The 20th century Vedantin sage, Ramana Maharashi noted that the Earth is in a constant state of dhyana (meditative absorption). The Buddha’s earth-witness mudra (hand positioning) is a beautiful and poetic example of “embodied cognition” or embodied knowing. The posture and gesture embody unshakeable self-realization as interbeing. He does not ask heavenly beings for assistance. Instead, without any words, the Buddha calls on the Earth to bear witness.

The Earth has observed much more than the Buddha’s awakening. For the last three billion years the Earth has borne witness to the evolution of innumerable lifeforms, from the single cell creature to the extraordinary diversity and complexity of plant and animal life that flourishes today – and in which we are embedded as an integral element of ‘interbeing’ and custodian.

Many biologists predict that half the Earth’s plant and animal species could disappear by the end of the century. We are living through the sixth mass species extinction – with all the physical, resource, aesthetic and spiritual implications that heralds for our interbeing.

This sobering fact of extinction reminds us that phenomena such as climate change is a primary but not the only ecological crisis facing us today. Indeed it is only one of three critical ‘Planetary’ thresholds that are currently being broken by our political, economic and technological institutions and practices today.

Mara appears to us today as a collective experience of ‘deep dualism’ and discrimination. Ecological insight has been supplanted and dismissed by collective delusions and denials that are not incidental but expressions of deeply embedded, habituated institutional responses to our shared experience on Earth.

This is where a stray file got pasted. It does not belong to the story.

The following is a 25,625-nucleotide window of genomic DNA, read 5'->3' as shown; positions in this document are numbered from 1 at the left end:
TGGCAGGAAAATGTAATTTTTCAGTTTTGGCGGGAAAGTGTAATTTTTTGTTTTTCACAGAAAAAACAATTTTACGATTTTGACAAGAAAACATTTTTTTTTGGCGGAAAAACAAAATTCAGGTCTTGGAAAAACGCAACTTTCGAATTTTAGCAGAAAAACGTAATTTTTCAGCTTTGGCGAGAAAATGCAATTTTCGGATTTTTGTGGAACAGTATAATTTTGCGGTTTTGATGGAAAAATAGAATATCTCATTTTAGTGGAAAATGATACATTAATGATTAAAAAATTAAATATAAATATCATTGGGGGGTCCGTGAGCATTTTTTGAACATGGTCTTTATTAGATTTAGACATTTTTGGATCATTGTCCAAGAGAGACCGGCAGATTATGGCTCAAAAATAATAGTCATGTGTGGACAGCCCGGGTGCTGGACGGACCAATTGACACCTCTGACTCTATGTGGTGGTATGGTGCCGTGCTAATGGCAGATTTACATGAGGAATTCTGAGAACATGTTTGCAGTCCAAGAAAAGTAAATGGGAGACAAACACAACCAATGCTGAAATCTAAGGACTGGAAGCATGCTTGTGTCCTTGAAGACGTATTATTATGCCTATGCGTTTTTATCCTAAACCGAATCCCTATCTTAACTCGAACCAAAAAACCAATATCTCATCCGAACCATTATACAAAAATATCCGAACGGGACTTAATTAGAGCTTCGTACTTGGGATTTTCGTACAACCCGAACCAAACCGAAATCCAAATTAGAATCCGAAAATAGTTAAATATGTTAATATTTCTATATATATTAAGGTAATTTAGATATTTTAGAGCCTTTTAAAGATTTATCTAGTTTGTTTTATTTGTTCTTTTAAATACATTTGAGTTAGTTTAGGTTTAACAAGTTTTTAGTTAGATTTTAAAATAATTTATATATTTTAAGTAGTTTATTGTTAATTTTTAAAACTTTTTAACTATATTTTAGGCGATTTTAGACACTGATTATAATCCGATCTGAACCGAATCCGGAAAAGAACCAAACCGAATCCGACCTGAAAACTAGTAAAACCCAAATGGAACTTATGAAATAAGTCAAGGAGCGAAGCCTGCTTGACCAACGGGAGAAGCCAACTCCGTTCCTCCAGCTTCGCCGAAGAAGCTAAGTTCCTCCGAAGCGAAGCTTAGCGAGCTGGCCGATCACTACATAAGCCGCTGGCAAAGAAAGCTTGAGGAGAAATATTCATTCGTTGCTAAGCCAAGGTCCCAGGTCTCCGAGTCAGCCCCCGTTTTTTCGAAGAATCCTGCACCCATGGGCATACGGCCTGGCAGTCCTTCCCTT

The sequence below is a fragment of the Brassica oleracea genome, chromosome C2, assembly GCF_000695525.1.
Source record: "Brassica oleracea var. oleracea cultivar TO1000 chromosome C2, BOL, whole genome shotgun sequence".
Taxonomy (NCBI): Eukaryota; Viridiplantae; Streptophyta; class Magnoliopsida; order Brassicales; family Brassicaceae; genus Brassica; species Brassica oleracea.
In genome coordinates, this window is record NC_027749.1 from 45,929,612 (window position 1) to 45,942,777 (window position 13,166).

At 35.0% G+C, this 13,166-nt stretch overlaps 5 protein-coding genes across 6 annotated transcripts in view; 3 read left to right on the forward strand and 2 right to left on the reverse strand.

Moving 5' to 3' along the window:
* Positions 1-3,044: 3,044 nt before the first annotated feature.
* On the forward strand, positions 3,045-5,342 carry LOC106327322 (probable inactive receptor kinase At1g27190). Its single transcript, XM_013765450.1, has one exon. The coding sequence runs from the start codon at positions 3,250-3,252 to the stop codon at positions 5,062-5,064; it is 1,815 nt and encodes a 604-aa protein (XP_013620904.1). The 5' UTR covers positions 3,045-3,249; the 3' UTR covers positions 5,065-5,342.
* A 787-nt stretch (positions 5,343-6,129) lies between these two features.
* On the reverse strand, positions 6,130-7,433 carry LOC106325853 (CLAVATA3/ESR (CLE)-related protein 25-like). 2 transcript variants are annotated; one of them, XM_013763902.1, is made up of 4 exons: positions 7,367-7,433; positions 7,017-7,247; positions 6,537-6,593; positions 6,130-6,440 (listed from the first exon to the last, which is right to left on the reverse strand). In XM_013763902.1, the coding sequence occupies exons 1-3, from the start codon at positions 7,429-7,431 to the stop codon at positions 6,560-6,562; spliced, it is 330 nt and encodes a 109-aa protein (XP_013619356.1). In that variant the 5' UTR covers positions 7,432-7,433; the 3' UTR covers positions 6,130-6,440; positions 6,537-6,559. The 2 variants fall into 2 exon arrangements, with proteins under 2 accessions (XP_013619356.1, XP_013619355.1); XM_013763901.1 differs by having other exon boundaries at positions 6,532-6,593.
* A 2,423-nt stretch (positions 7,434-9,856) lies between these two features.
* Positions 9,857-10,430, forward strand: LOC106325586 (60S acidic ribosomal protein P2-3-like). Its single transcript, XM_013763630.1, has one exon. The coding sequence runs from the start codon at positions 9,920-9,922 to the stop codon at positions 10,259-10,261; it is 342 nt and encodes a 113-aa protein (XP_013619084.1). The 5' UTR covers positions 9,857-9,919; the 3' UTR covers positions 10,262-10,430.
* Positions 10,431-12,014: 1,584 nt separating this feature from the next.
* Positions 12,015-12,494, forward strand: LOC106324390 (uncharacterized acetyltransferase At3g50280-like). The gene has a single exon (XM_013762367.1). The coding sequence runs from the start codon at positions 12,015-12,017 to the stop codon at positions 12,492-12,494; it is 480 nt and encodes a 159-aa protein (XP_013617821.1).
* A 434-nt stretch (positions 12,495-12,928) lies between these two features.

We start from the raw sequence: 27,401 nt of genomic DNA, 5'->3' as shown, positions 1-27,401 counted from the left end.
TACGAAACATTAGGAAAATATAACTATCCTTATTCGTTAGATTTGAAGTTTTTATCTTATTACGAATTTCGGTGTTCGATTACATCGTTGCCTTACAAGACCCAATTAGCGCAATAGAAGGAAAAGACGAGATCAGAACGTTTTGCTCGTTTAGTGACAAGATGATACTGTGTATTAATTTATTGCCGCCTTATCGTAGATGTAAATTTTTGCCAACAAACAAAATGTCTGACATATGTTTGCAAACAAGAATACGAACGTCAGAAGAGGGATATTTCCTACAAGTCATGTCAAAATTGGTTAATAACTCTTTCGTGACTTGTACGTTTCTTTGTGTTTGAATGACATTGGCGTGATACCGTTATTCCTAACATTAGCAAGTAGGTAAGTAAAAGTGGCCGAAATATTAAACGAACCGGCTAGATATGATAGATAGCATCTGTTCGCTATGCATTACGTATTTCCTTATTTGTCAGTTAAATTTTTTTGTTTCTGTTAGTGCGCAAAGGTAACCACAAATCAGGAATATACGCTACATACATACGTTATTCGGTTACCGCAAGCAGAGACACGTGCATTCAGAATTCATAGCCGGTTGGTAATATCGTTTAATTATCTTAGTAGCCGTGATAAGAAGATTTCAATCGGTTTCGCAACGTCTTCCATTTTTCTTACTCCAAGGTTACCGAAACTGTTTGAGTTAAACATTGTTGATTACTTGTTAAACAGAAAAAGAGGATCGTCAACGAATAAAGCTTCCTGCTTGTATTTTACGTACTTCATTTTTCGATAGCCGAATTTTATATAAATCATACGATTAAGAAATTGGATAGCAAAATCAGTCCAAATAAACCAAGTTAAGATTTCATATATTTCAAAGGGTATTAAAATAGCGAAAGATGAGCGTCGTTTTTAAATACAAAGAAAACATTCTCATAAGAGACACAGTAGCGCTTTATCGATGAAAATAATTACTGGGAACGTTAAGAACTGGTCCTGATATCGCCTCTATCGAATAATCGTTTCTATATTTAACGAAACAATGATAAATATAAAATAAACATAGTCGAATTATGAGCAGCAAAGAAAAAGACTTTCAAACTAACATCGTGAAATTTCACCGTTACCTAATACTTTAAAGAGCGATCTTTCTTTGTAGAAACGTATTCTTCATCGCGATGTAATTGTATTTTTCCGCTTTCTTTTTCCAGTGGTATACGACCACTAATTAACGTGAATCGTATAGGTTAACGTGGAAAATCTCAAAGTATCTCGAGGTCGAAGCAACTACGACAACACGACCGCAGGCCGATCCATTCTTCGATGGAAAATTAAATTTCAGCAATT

Behind the delusion is a universe and an earth system in which everything inter-penetrates, in which everything needs everything else and where there is no single speck of dust that does not affect the whole.

In the Flower Garland Sutra a most resounding metaphor, the Diamond Net of Indra, points to all existence as a vast net of gems that extends throughout the universe, not only in the three dimensions of space but in the fourth dimension of time as well.

Each point in the huge net contains a multifaceted diamond which reflects every other diamond, and as such, essentially contains every other diamond in the net. There is no centre and no periphery.

The diamond represents an entire universe – or reality – of past, present and future. In a sense, what the metaphor depicts is how each and every thing in the universe contains every other thing troughout all time, including responsibility for each and every other part’s fate.

The Diamond Net of Indra is not just a philosophical postulation. It is a description of realized reality. It is the direct experience of thousands of awakened women and men.

In this age of the Anthropocene, the cry of the earth has entered deeply into our wild hearts….it is an intimate and collective cry all at one, captured in the ritual of ‘touching the earth’:

  • The one who bows and the one who is bowed to are both by nature empty (inter-being);
  • Therefore the communication between them is inexpressibly perfect;
  • Our practice centre is the net of Indra reflecting all Buddhas everywhere;
  • And my own person reflects all Buddhas to whom with my whole life I go for refuge.